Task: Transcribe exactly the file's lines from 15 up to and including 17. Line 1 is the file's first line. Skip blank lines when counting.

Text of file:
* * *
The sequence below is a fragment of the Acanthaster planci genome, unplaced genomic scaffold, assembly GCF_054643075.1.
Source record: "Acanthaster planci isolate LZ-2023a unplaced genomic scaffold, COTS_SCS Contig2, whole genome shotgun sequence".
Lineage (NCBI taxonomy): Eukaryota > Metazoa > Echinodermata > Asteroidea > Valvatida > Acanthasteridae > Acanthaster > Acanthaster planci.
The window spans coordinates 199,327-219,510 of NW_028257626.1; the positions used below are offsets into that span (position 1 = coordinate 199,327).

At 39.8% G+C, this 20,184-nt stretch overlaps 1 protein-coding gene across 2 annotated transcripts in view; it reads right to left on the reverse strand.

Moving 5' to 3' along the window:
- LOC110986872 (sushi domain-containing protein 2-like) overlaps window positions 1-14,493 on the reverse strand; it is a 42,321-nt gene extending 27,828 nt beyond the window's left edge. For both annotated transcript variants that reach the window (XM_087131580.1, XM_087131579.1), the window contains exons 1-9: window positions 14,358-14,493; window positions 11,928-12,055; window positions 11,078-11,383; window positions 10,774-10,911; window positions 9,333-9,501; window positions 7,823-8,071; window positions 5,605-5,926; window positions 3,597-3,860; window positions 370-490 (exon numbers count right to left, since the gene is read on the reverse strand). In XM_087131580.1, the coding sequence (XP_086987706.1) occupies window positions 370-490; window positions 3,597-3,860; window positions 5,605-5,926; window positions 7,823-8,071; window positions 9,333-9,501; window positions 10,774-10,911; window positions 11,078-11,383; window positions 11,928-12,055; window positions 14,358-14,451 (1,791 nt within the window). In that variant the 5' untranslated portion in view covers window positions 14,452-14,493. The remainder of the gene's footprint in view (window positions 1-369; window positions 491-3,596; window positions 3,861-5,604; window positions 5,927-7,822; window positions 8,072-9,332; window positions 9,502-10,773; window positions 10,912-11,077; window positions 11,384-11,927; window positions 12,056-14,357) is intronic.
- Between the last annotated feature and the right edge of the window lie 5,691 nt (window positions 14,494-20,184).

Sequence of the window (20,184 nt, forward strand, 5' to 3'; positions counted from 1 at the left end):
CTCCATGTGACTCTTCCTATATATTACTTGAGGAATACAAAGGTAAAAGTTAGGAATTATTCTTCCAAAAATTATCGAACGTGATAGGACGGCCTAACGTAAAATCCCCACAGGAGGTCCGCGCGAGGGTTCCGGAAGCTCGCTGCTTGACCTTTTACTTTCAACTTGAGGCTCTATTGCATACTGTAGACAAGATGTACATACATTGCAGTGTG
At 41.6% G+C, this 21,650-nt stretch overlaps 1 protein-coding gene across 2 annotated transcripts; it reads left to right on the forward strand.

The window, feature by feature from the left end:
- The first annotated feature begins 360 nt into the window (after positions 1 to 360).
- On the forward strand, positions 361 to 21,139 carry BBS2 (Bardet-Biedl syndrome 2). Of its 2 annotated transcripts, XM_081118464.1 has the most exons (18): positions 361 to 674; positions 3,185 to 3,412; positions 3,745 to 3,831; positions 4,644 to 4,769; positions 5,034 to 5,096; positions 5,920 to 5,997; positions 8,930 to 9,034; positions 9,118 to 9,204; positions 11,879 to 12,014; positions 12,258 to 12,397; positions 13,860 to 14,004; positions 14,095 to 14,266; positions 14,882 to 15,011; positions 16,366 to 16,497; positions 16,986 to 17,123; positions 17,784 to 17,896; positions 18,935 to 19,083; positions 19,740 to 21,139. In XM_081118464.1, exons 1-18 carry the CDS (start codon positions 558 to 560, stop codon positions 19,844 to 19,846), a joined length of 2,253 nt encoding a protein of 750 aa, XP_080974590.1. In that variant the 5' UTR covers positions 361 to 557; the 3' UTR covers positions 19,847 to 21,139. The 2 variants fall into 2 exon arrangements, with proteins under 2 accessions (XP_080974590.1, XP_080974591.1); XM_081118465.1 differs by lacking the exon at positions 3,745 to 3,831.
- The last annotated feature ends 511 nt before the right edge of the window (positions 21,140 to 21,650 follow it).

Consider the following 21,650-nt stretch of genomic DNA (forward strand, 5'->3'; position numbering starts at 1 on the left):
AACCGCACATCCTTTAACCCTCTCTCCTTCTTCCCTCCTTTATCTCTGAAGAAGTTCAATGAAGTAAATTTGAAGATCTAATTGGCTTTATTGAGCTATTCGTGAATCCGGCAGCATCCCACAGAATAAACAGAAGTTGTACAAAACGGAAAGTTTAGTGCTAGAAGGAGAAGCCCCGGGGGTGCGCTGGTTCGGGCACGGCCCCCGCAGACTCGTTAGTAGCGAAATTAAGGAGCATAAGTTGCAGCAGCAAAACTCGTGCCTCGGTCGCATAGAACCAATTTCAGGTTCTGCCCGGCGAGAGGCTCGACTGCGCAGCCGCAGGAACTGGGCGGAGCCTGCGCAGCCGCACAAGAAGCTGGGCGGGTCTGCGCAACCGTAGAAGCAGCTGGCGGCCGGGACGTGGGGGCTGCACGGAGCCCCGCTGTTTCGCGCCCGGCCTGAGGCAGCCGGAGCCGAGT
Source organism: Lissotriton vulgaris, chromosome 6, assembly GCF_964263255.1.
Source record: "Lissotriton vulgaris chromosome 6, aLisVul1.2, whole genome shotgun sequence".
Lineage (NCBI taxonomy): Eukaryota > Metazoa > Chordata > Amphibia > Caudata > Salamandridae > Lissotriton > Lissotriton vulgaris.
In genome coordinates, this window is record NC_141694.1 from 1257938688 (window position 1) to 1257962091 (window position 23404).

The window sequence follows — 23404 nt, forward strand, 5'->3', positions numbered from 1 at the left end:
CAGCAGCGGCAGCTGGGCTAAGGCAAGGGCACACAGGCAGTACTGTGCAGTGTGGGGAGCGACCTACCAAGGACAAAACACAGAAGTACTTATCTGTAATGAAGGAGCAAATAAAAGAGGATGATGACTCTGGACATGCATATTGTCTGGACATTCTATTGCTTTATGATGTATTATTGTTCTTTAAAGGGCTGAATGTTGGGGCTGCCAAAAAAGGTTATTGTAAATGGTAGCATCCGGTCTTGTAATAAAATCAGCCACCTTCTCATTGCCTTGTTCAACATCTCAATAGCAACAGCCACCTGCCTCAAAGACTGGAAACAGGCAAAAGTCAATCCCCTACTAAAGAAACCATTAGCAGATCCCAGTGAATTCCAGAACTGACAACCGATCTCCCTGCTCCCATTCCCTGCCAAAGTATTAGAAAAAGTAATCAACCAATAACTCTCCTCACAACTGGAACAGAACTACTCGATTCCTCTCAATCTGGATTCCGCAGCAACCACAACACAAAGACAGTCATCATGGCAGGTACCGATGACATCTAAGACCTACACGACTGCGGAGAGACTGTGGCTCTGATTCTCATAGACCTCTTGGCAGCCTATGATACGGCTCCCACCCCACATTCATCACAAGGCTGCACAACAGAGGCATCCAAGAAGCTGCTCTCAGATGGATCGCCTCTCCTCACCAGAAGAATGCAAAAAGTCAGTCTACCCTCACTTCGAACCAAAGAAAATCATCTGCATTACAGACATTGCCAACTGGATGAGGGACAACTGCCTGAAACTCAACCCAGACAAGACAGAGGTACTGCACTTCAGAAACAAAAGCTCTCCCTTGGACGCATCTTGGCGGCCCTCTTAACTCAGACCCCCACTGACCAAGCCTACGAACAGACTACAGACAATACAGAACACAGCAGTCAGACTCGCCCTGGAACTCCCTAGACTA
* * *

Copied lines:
- The last annotated feature ends 511 nt before the right edge of the window (positions 21,140 to 21,650 follow it).

Consider the following 21,650-nt stretch of genomic DNA (forward strand, 5'->3'; position numbering starts at 1 on the left):
AACCGCACATCCTTTAACCCTCTCTCCTTCTTCCCTCCTTTATCTCTGAAGAAGTTCAATGAAGTAAATTTGAAGATCTAATTGGCTTTATTGAGCTATTCGTGAATCCGGCAGCATCCCACAGAATAAACAGAAGTTGTACAAAACGGAAAGTTTAGTGCTAGAAGGAGAAGCCCCGGGGGTGCGCTGGTTCGGGCACGGCCCCCGCAGACTCGTTAGTAGCGAAATTAAGGAGCATAAGTTGCAGCAGCAAAACTCGTGCCTCGGTCGCATAGAACCAATTTCAGGTTCTGCCCGGCGAGAGGCTCGACTGCGCAGCCGCAGGAACTGGGCGGAGCCTGCGCAGCCGCACAAGAAGCTGGGCGGGTCTGCGCAACCGTAGAAGCAGCTGGCGGCCGGGACGTGGGGGCTGCACGGAGCCCCGCTGTTTCGCGCCCGGCCTGAGGCAGCCGGAGCCGAGT